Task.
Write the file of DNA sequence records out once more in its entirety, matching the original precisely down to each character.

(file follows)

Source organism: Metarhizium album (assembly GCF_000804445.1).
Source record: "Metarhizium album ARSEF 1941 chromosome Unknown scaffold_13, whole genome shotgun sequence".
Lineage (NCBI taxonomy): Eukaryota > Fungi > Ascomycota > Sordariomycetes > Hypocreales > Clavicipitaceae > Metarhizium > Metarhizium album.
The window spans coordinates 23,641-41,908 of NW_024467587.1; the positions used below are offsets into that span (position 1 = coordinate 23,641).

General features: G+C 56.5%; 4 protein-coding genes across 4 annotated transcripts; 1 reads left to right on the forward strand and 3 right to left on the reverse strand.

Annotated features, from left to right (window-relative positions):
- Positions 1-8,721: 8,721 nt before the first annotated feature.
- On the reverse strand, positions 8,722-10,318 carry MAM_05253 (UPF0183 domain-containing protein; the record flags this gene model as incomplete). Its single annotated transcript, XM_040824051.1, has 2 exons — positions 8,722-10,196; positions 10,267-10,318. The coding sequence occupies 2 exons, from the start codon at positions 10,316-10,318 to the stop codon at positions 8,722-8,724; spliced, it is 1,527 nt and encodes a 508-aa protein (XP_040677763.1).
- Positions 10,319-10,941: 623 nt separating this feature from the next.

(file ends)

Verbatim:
Source organism: Metarhizium album (assembly GCF_000804445.1).
Source record: "Metarhizium album ARSEF 1941 chromosome Unknown scaffold_13, whole genome shotgun sequence".
Lineage (NCBI taxonomy): Eukaryota > Fungi > Ascomycota > Sordariomycetes > Hypocreales > Clavicipitaceae > Metarhizium > Metarhizium album.
The window spans coordinates 23,641-41,908 of NW_024467587.1; the positions used below are offsets into that span (position 1 = coordinate 23,641).

General features: G+C 56.5%; 4 protein-coding genes across 4 annotated transcripts; 1 reads left to right on the forward strand and 3 right to left on the reverse strand.

Annotated features, from left to right (window-relative positions):
- Positions 1-8,721: 8,721 nt before the first annotated feature.
- On the reverse strand, positions 8,722-10,318 carry MAM_05253 (UPF0183 domain-containing protein; the record flags this gene model as incomplete). Its single annotated transcript, XM_040824051.1, has 2 exons — positions 8,722-10,196; positions 10,267-10,318. The coding sequence occupies 2 exons, from the start codon at positions 10,316-10,318 to the stop codon at positions 8,722-8,724; spliced, it is 1,527 nt and encodes a 508-aa protein (XP_040677763.1).
- Positions 10,319-10,941: 623 nt separating this feature from the next.